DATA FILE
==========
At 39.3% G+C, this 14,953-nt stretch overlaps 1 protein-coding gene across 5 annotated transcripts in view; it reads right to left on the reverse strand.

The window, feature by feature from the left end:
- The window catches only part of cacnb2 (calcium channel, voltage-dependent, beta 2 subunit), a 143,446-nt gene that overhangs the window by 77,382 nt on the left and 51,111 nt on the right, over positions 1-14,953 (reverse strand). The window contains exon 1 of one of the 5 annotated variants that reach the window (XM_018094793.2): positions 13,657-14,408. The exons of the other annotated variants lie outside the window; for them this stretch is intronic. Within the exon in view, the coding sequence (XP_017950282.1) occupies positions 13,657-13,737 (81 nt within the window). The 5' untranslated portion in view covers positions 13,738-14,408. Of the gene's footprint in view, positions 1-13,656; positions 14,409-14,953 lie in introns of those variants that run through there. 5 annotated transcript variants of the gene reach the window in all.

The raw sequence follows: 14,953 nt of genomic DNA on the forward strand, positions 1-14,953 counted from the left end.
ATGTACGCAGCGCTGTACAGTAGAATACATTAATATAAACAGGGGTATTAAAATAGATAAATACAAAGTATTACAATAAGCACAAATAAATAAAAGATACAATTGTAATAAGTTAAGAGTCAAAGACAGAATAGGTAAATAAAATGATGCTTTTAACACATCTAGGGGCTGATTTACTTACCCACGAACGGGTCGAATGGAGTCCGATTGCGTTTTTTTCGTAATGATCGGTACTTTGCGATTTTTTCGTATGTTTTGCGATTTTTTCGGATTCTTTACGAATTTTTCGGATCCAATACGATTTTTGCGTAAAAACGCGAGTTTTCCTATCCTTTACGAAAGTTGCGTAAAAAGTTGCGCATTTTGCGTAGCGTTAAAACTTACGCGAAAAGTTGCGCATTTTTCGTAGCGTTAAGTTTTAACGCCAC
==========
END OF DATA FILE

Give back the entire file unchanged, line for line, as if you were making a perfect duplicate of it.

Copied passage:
At 39.3% G+C, this 14,953-nt stretch overlaps 1 protein-coding gene across 5 annotated transcripts in view; it reads right to left on the reverse strand.

The window, feature by feature from the left end:
- The window catches only part of cacnb2 (calcium channel, voltage-dependent, beta 2 subunit), a 143,446-nt gene that overhangs the window by 77,382 nt on the left and 51,111 nt on the right, over positions 1-14,953 (reverse strand). The window contains exon 1 of one of the 5 annotated variants that reach the window (XM_018094793.2): positions 13,657-14,408. The exons of the other annotated variants lie outside the window; for them this stretch is intronic. Within the exon in view, the coding sequence (XP_017950282.1) occupies positions 13,657-13,737 (81 nt within the window). The 5' untranslated portion in view covers positions 13,738-14,408. Of the gene's footprint in view, positions 1-13,656; positions 14,409-14,953 lie in introns of those variants that run through there. 5 annotated transcript variants of the gene reach the window in all.

The raw sequence follows: 14,953 nt of genomic DNA on the forward strand, positions 1-14,953 counted from the left end.
ATGTACGCAGCGCTGTACAGTAGAATACATTAATATAAACAGGGGTATTAAAATAGATAAATACAAAGTATTACAATAAGCACAAATAAATAAAAGATACAATTGTAATAAGTTAAGAGTCAAAGACAGAATAGGTAAATAAAATGATGCTTTTAACACATCTAGGGGCTGATTTACTTACCCACGAACGGGTCGAATGGAGTCCGATTGCGTTTTTTTCGTAATGATCGGTACTTTGCGATTTTTTCGTATGTTTTGCGATTTTTTCGGATTCTTTACGAATTTTTCGGATCCAATACGATTTTTGCGTAAAAACGCGAGTTTTCCTATCCTTTACGAAAGTTGCGTAAAAAGTTGCGCATTTTGCGTAGCGTTAAAACTTACGCGAAAAGTTGCGCATTTTTCGTAGCGTTAAGTTTTAACGCCAC